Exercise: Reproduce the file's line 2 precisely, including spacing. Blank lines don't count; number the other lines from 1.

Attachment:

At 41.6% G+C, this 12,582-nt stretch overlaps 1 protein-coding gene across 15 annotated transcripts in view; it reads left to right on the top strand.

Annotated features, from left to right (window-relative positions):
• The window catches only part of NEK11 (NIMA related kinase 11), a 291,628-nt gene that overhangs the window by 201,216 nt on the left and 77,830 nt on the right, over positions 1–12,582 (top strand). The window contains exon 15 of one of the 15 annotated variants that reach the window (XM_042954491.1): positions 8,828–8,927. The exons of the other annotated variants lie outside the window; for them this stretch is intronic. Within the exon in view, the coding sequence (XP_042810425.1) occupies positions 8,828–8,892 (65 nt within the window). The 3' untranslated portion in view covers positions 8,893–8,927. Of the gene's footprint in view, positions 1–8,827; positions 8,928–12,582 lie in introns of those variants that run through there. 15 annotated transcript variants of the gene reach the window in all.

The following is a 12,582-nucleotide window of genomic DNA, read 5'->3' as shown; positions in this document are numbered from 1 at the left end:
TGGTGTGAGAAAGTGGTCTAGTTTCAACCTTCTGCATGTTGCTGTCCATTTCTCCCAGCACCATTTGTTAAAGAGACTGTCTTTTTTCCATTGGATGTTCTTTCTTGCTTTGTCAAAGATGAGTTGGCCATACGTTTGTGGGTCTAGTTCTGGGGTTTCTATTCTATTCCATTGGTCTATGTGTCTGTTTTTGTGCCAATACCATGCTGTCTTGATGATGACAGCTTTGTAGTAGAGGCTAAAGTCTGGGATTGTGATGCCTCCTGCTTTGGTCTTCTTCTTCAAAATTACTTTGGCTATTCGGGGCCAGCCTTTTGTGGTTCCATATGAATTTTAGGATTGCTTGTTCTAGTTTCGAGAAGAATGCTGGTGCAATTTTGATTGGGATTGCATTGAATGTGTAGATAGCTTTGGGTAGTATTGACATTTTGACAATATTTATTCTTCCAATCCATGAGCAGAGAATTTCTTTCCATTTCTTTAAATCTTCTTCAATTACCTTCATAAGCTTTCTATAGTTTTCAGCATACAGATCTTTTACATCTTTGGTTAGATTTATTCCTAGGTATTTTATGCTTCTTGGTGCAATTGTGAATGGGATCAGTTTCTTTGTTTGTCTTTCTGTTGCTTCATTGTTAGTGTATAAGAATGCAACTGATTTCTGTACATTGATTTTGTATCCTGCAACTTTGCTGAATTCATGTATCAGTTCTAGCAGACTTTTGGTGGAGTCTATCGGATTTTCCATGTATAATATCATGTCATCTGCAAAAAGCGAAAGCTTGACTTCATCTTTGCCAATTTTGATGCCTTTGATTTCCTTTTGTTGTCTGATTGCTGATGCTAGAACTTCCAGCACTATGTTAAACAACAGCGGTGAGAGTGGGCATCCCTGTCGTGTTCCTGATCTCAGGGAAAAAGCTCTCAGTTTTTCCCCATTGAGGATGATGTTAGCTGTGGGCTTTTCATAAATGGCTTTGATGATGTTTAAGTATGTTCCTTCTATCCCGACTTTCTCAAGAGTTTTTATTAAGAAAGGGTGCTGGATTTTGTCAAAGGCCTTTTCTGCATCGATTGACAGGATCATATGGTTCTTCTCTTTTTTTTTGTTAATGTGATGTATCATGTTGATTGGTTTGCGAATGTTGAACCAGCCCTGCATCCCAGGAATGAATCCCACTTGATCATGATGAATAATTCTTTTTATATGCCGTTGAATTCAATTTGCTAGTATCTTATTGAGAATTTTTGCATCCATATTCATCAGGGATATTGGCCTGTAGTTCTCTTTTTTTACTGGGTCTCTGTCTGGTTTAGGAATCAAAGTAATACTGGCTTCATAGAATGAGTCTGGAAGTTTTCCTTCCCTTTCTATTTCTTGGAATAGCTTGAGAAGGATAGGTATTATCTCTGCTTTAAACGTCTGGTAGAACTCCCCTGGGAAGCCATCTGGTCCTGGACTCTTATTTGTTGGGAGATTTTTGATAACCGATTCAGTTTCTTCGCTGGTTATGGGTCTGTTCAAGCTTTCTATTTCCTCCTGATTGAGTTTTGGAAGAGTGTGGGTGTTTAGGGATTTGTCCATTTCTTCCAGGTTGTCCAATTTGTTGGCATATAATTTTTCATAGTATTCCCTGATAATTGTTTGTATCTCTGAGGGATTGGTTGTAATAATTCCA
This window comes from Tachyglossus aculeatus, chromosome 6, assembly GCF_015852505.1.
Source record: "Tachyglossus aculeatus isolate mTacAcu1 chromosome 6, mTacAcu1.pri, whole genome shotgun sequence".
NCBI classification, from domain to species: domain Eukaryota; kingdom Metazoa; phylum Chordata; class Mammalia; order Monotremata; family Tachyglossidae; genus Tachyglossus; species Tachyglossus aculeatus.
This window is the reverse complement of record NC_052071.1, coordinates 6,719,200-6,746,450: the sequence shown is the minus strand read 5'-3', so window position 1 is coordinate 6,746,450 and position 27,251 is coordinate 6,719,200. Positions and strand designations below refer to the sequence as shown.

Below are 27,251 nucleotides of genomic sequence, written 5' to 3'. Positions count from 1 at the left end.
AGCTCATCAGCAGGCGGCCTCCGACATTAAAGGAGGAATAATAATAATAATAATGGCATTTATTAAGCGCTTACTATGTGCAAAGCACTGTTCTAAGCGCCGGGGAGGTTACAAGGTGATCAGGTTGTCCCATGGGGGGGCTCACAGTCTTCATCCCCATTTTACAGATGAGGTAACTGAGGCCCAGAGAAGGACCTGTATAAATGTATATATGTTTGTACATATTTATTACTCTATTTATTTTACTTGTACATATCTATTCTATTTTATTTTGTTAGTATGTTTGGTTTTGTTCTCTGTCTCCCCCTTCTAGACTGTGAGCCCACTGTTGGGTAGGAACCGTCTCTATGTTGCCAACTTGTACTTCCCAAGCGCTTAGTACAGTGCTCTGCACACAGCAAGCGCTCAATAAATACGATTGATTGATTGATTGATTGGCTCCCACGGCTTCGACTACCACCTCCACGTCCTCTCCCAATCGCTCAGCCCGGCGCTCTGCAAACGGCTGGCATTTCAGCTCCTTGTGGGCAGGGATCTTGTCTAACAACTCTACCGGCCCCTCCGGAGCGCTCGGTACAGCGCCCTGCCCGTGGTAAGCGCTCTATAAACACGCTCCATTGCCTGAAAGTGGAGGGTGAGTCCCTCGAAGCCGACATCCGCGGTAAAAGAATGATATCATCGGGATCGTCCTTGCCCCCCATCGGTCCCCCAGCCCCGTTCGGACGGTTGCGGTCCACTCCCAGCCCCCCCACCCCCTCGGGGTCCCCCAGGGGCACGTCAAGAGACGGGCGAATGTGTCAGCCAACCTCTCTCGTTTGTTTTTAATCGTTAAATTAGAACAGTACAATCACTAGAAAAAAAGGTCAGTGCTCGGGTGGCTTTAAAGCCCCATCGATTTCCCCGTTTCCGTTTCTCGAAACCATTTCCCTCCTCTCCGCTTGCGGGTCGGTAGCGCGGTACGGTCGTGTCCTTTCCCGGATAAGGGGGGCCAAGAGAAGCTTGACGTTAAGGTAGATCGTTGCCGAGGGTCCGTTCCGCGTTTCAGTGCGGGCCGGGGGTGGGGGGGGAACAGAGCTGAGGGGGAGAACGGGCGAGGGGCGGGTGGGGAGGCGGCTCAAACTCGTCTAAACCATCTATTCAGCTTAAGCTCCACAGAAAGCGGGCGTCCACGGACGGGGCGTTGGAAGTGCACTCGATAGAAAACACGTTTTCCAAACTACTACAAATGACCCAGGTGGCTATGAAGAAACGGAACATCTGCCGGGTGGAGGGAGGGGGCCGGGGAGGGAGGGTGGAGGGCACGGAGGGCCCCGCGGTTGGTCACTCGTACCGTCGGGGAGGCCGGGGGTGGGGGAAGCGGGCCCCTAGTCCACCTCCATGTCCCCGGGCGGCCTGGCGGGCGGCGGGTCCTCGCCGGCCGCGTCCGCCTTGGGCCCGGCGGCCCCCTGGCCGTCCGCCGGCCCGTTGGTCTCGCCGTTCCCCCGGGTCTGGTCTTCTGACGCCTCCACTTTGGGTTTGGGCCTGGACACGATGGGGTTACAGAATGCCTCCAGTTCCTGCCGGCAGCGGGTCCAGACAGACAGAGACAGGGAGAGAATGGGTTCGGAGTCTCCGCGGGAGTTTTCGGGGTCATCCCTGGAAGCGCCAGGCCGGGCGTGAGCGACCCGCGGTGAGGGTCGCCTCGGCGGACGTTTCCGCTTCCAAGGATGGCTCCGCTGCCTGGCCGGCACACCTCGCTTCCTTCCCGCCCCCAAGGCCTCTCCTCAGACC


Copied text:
Annotated features, from left to right (window-relative positions):